Gov. Herbert willing to loan feds money to open national parks
Ravell Call, Deseret News
SALT LAKE CITY — While one southern Utah county backed off plans to take over a shuttered federal recreation area, Gov. Gary Herbert said he's willing to put up state money to reopen and manage national parks.
Following a strongly worded letter to President Barack Obama, Herbert said he called Interior Secretary Sally Jewell on Wednesday.
"I just suggested to her, 'Hey, we know there's dysfunctionality in Washington, D.C. Let us run the parks,'" he said.
Herbert said he told Jewell that Utah would lend the federal government money and use state and local resources to get the parks running again.
The governor said Jewell wants to know whether it could be done legally.
"She recognizes the challenge in Utah," he said. "She's a businesswoman herself. She certainly understands the outdoors and understands our concern for the economic degradation that's occurring because of the closing of the parks."
Herbert suggested the state could dip into its $288 million Rainy Day Fund or use dollars from travel and tourism budgets to cover management costs. He said the state is giving Jewell a list of "common sensible" areas to reopen.
"We'll lend them money with the idea they'll pay us back once they get their act together back in Washington, D.C.," he said.
Local public safety officers and volunteers could also help staff the parks, the governor said.
"If we need to have somebody in charge there that's a federal government employee, we'll pay their salary," he said. "We'll make sure that they get a paycheck."
Herbert said Arizona loaned the federal government money to keep the Grand Canyon open during the 1996 shutdown and was later paid back.
Meantime, San Juan County officials decided against removing barricades Wednesday on the Hall's Crossing boat ramp at Lake Powell.
Commissioner Phil Lyman said the county didn't want to create an "open lake" and wants to coordinate with four other counties that border it before making any moves.
Kane County Commissioner Jim Matson was among those talking about what the counties should do next.
"We're right now trying to dither about and figure out what we can do without getting balled up in a great big legal battle," he said. "I think we're going to go cautiously and make sure we feel our way along carefully so that we don't unnecessarily damage the brand of Utah counties."
Matson said the counties intend to work with the governor's office as it negotiates with the Interior.
Lyman said he doesn't think the counties have much choice but to open the ramp.
"There's a certain amount of fear that comes with taking a position that says, 'We're going to come and remove those barriers.' But I don't see that we have any other option as a local government," he said on KSL NewsRadio's "The Doug Wright Show."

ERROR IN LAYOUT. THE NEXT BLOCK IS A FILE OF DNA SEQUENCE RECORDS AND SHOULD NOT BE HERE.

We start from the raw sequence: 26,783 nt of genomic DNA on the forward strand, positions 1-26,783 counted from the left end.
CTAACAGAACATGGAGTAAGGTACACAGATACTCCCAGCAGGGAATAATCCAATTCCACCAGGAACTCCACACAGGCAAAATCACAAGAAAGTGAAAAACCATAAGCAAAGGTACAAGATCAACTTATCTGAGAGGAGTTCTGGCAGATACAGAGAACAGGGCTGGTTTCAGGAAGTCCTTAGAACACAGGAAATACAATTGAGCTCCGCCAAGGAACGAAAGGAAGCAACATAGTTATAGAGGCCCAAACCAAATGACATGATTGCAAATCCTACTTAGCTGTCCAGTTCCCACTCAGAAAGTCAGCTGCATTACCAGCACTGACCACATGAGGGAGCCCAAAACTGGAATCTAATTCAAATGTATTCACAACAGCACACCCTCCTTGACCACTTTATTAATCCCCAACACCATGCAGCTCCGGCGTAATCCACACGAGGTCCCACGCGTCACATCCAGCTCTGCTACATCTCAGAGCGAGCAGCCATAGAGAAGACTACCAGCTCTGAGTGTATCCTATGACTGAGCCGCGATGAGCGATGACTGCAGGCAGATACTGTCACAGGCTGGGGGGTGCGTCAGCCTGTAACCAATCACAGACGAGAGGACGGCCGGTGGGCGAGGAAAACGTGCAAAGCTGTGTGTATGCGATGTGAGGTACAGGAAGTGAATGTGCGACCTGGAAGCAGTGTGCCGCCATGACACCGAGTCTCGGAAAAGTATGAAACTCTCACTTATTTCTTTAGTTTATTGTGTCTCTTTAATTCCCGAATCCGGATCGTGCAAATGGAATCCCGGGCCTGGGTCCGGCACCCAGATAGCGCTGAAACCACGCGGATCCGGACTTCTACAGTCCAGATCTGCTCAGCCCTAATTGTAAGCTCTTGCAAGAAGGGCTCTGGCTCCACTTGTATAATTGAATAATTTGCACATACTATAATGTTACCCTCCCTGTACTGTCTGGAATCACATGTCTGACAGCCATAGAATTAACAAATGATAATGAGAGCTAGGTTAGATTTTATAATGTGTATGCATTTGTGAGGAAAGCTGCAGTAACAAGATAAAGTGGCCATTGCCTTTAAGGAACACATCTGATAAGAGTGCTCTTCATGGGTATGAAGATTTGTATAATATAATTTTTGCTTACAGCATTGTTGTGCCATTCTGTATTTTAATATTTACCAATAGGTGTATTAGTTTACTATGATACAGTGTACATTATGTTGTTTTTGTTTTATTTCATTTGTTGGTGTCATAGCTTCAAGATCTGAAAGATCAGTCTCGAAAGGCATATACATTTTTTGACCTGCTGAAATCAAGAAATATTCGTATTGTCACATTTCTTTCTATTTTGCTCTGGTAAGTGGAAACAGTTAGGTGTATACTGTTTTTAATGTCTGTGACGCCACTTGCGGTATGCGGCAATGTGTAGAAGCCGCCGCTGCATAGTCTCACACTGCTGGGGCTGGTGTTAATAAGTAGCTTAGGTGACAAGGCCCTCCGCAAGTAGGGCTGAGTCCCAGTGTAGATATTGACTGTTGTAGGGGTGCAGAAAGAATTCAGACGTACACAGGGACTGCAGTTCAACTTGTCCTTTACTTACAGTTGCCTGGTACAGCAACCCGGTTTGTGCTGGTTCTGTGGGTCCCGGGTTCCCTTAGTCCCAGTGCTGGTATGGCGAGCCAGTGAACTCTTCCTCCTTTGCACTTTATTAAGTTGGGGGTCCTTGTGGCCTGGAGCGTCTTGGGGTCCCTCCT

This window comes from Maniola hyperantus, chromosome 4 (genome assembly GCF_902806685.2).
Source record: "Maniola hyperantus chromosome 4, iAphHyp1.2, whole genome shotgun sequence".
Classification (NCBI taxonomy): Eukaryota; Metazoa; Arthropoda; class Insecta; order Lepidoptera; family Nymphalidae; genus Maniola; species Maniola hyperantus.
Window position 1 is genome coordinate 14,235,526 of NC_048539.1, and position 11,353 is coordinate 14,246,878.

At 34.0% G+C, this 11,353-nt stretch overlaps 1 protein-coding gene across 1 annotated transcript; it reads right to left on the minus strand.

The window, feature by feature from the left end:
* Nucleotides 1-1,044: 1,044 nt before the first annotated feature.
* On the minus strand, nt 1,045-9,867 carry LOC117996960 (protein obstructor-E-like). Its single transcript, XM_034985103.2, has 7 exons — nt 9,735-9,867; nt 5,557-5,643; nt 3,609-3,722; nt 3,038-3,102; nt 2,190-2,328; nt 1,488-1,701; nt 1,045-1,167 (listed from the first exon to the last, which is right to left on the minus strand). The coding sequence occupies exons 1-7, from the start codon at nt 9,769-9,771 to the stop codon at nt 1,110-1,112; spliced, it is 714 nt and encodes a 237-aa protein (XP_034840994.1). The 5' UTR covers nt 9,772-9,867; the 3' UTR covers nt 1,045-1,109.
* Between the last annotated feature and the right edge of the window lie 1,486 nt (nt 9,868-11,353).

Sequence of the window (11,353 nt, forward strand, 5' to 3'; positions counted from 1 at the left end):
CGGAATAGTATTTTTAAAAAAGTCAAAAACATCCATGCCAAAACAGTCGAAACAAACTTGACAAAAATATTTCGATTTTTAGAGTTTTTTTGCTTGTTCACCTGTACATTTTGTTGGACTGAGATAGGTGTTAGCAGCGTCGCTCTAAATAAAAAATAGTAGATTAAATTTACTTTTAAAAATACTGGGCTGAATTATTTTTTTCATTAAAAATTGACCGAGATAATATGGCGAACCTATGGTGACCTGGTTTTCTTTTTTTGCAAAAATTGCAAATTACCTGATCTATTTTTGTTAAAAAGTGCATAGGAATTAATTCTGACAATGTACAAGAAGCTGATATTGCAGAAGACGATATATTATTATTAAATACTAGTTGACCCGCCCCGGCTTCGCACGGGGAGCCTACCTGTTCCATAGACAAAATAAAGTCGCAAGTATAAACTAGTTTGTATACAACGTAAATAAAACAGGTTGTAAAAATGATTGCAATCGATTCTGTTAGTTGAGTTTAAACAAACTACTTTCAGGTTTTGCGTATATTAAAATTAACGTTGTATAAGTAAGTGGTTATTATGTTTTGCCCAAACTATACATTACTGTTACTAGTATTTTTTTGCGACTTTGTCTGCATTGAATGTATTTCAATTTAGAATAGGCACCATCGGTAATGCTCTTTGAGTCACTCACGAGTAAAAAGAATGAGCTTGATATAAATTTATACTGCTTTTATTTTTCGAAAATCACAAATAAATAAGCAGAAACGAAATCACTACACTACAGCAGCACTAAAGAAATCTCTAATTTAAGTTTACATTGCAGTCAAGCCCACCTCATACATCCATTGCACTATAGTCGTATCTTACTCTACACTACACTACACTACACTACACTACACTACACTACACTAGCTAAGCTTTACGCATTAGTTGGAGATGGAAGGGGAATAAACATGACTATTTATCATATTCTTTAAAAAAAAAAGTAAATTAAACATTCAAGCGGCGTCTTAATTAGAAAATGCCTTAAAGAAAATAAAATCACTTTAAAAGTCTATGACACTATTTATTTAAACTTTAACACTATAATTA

Lyman said if the county and the state have jurisdiction in those areas, they need to be willing to take measures to maintain their liberty.
"If we're not willing to do that, I just think we're giving the nod to the federal government that they have the power and we don’t," he said.
Herbert said he didn't support San Juan County taking the barriers down on its own.
"We're law-abiding people in Utah. I expect we'll abide by the law as constituted," he said.
Connor Boyack, president of the Libertas Institute, said he doesn't believe there are any laws to break.
"This is not the law. There is no law mandating the shutdown. This is an action," he said.
In a poll of 500 Utahns the institute conducted Monday, 48 percent of respondents said they support civil disobedience to enter closed national parks, while 41 percent said they oppose it.
Boyack said he applauds efforts like the one in San Juan County to reopen federal recreation areas to the public.
University of Utah law professor and former federal judge Paul Cassell said counties can't take over federal property.
"Action like that would be well-intentioned but illegal," he said. "While this may be frustrating to everyone that the lake is just a few yards away and could be opened seemingly with no difficulty, that's a decision for the federal government and not for state or local governments."
Carl Graham, director of the Sutherland Institute's Center for Self-Government in the West, said federal and state government have moved from a partnership to an adversarial relationship. It has gone into a "ruled and ruler" mode, he said.
Graham said it wouldn't be a big deal for the state and counties to provide basic services on what are open lands.
"You don’t need adult supervision to enjoy these attractions," he said.
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